Ronald Crawford, of the Committee of Scottish Higher Education Principals, claims that the recent research by Bob Osborne on the relative chances of working-class students entering higher education institutions in Scotland and the rest of the UK is contradicted by research of mine that was cited by the Garrick report (Letters, THES, February 5). He also claims that Professor Osborne's work is statistically flawed.
Neither of these claims is warranted. My research made no claims about HE institutions. It was simply about higher education as a whole. Therefore it could not distinguish between entry to HE courses in FE colleges and entry to HEIs. Professor Osborne's work is able to make this distinction.
Moreover, my research did not compare Scotland with the rest of the UK; Professor Osborne's does. The Garrick report's citing of my research is, in fact, deeply flawed in ways that led me to doubt its understanding of the issues (for example, at one point the elementary error is made of confusing inflows and outflows).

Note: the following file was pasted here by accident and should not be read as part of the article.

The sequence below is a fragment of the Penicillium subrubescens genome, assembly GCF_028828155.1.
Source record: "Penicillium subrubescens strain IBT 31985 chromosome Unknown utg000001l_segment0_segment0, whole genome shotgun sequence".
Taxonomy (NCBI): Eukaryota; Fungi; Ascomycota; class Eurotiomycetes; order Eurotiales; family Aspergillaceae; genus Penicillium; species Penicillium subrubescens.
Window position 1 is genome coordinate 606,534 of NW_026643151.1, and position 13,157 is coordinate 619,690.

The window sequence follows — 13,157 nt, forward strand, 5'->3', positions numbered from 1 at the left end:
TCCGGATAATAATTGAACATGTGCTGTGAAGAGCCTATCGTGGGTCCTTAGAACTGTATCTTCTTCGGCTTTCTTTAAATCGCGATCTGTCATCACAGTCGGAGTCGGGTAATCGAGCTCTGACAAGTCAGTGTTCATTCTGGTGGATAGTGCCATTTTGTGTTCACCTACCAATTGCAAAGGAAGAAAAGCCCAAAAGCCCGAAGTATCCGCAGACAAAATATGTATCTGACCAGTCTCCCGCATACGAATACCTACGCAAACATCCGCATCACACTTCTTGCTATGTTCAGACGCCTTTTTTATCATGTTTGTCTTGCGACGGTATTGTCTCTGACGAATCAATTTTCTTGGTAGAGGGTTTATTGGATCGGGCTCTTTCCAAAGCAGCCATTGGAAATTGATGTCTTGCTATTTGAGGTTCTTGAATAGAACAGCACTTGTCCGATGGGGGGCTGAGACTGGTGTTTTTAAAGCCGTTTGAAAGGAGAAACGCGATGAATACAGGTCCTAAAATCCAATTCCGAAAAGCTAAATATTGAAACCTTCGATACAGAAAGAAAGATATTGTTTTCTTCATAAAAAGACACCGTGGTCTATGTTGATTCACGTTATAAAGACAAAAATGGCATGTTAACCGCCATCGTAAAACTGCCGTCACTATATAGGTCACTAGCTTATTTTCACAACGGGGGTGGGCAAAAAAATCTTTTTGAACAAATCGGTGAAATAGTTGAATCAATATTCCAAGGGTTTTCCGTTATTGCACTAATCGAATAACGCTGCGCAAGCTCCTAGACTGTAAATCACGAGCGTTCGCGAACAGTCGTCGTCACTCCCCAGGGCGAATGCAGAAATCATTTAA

As to the quality of Osborne's work: his paper in the journal Scottish Affairs was refereed in the usual way and both referees recommended publication - Osborne acknowledges the provisional nature of his conclusions, based as they are on Universities and Colleges Admissions Service social class data. But that same data has been regularly used for many years as a way of monitoring social inequalities in access. His results ought certainly to give cause for concern about the capacity of Scottish HEIs to attract working-class entrants. They certainly do not warrant any further claims that Scottish HEIs are distinguished by their social openness.
Lindsay Paterson Professor of educational policy, University of Edinburgh